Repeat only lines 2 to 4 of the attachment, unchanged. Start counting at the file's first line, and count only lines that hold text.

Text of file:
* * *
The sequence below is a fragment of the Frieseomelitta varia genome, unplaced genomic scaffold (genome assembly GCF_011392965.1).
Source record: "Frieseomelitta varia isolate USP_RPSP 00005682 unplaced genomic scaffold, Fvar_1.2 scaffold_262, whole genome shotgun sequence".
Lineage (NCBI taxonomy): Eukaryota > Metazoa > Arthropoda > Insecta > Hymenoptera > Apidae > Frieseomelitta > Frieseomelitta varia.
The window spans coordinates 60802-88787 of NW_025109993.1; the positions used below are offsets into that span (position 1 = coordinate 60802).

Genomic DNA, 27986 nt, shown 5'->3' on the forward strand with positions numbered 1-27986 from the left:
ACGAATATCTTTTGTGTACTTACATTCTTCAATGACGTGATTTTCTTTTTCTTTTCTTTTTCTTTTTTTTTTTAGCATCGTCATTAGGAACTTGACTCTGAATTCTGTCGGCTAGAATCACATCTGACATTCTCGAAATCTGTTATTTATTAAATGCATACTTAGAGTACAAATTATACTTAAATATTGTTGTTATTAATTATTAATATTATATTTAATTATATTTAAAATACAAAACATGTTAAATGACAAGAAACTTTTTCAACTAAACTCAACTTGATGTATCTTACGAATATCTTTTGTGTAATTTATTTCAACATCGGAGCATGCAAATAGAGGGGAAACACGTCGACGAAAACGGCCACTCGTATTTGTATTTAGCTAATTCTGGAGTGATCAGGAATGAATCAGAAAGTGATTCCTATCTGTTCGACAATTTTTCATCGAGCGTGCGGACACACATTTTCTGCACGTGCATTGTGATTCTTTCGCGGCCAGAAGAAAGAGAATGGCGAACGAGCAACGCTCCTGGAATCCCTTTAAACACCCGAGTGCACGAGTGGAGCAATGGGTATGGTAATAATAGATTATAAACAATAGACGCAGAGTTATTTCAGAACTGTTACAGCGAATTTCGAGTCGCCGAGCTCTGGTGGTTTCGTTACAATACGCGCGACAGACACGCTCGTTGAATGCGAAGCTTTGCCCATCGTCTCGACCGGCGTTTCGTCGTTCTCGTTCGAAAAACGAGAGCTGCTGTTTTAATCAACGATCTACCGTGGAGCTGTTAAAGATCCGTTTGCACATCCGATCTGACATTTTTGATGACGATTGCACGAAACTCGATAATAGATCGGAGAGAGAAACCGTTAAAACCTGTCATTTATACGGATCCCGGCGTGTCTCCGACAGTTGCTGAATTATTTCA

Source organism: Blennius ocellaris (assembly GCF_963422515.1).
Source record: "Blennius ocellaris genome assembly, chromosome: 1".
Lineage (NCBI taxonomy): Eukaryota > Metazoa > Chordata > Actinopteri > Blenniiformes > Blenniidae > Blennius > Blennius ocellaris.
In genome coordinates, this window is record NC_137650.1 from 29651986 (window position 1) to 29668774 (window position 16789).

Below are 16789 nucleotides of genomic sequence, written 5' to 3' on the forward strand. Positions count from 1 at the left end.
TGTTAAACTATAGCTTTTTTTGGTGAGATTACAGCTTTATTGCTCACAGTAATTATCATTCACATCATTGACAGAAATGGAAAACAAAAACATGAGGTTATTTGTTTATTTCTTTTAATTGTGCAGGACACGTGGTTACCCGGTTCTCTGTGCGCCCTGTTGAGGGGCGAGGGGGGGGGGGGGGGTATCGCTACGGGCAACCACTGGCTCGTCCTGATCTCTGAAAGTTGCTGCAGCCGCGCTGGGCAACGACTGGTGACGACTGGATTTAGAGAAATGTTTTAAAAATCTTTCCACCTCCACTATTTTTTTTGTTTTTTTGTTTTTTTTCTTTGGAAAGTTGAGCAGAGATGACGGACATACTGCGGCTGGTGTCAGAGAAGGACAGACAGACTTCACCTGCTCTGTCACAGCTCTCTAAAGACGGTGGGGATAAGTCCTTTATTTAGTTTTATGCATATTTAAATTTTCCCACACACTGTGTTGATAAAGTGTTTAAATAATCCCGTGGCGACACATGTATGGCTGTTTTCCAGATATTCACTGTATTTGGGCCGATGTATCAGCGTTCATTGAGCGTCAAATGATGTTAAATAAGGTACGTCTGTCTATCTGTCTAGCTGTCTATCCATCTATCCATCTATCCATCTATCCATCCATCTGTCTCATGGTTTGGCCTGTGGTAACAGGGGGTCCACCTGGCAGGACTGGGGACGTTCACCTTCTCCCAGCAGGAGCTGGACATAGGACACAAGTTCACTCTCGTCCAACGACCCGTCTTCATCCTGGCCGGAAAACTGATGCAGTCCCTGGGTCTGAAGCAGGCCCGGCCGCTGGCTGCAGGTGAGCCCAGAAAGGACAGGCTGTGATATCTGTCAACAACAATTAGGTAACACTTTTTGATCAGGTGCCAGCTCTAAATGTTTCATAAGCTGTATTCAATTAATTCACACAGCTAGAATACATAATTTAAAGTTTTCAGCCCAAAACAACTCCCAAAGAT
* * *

Source record: "Frieseomelitta varia isolate USP_RPSP 00005682 unplaced genomic scaffold, Fvar_1.2 scaffold_262, whole genome shotgun sequence".
Lineage (NCBI taxonomy): Eukaryota > Metazoa > Arthropoda > Insecta > Hymenoptera > Apidae > Frieseomelitta > Frieseomelitta varia.
The window spans coordinates 60802-88787 of NW_025109993.1; the positions used below are offsets into that span (position 1 = coordinate 60802).